The Gates Foundation's latest report from its teacher-effectiveness study concludes that many evaluation models can be useful as long as they include multiple measures.

Now that the city and teachers union are back at the negotiating table to work on teacher evaluations, the Gates Foundation has some tips.

The foundation today released the third and final report about the Measures of Effective Teaching project, an ambitious three-year study that included 3,000 teachers in seven districts, including New York City. The study concludes that teacher effectiveness can indeed be measured and identifies strategies for grading teachers.

Having multiple people observe the same teacher is more effective than having one person observe the teacher multiple times, the study found. Student surveys are stronger predictors of teachers’ ability to raise test scores than observations. And counting state test scores for a third to half of a teacher’s rating is better than weighting the scores less or more.

With the report, the foundation takes a bold stance on a policy issue that remains hotly contested, even as states and school districts across the country have adopted new evaluation systems. But foundation officials are confident because the latest report reflects a change in the study’s design that they say proves that teacher evaluation systems really do measure teachers.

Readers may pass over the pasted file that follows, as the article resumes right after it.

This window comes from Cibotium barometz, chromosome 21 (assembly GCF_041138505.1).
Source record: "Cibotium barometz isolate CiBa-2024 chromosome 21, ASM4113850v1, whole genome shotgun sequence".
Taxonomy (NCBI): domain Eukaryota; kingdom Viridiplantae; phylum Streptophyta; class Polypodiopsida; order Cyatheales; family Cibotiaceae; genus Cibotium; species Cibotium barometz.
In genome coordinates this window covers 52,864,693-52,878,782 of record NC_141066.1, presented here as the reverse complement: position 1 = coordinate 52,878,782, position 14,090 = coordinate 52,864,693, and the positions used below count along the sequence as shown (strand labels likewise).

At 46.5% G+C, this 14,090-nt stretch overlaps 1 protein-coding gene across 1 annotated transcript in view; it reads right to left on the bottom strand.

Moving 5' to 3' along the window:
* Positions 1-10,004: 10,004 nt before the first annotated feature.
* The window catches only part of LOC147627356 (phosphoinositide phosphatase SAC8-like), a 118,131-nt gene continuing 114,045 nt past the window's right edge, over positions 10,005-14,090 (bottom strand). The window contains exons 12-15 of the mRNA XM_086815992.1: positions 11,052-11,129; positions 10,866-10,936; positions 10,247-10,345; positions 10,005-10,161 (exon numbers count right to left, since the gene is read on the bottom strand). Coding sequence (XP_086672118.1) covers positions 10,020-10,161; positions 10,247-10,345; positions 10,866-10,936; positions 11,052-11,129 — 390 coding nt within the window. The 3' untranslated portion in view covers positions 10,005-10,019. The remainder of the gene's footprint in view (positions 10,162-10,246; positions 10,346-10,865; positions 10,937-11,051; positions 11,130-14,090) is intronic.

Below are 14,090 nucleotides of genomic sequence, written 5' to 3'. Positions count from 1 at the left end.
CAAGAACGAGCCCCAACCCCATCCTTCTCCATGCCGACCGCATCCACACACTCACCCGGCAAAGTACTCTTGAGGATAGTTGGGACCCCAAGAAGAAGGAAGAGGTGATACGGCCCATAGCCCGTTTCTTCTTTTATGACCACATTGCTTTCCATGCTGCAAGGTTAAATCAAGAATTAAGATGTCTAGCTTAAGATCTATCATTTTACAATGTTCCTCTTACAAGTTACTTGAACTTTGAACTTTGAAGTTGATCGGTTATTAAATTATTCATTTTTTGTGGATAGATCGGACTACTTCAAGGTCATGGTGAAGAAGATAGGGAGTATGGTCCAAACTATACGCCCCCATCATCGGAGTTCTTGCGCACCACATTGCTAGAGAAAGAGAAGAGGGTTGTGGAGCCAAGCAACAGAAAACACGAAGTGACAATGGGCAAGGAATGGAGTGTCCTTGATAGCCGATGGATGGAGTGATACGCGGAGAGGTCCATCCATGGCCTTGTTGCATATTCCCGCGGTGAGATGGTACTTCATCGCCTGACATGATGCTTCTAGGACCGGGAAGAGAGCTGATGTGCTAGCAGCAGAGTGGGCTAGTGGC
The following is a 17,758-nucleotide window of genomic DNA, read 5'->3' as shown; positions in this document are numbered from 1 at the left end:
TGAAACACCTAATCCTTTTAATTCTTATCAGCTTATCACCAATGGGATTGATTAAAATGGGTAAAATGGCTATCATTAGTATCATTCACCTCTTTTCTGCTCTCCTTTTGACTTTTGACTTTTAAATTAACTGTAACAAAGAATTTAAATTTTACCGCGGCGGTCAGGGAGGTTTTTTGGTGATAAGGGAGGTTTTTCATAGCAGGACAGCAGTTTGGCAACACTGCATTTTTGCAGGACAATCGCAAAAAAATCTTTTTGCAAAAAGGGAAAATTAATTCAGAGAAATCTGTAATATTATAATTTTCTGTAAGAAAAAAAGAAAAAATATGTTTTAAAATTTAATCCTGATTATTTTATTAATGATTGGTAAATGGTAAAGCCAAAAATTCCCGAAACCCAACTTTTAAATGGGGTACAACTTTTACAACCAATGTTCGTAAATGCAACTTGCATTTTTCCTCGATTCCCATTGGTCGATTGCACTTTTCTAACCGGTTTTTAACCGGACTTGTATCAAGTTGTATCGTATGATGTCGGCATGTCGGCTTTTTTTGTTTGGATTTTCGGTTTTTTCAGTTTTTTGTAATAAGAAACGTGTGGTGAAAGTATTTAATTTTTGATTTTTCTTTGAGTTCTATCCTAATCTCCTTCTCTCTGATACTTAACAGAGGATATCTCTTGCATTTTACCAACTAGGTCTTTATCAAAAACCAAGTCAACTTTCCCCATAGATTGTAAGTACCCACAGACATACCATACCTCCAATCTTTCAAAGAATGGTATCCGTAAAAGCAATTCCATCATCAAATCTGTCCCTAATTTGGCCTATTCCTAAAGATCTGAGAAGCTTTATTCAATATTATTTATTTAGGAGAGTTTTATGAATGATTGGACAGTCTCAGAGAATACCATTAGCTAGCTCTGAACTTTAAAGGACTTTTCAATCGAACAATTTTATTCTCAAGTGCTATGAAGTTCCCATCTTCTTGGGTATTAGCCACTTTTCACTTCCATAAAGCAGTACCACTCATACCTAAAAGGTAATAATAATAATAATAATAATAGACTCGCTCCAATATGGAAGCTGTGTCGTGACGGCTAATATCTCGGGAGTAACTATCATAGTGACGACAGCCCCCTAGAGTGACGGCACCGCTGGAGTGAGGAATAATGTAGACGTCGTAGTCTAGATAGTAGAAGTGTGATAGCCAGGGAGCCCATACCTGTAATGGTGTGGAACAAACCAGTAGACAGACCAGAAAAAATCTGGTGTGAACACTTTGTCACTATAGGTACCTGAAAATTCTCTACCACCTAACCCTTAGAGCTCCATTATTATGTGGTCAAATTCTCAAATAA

Last year, the foundation released a report concluding that evaluation systems that combine classroom observations and other measures, including student surveys, reliably predicted students’ test scores gains for the teachers in the study.

But the researchers couldn’t conclude that they were measuring the teacher’s effect with their evaluation tools. Those tools could have been picking up other characteristics of students, such as the stability of their home life, instead. The possible interference of unmeasurable influences has been one of the many critiques of “value-added” models, which aim to rate teachers based on a comparison of students’ predicted scores to their actual ones.

So the researchers asked the districts to let them assign the students in the first year of the study randomly to teachers in their school the following year. They concluded that four different evaluation models all showed, to varying degrees, that a teacher’s value-added score with one set of students is likely to be similar with a different set of students, at least within the same school. The study could not test whether teachers were just as likely to be effective in different settings, or with very different student populations.

The researchers also concluded that teachers who elevated their students’ scores on notoriously easy state tests also improved the students’ scores on tougher tests. The tougher tests were aligned to the Common Core standards, on which New York’s state tests will be based starting this spring.

City and union officials are working to hammer out an evaluation deal before next week, a state deadline for districts to adopt a new system or lose funding.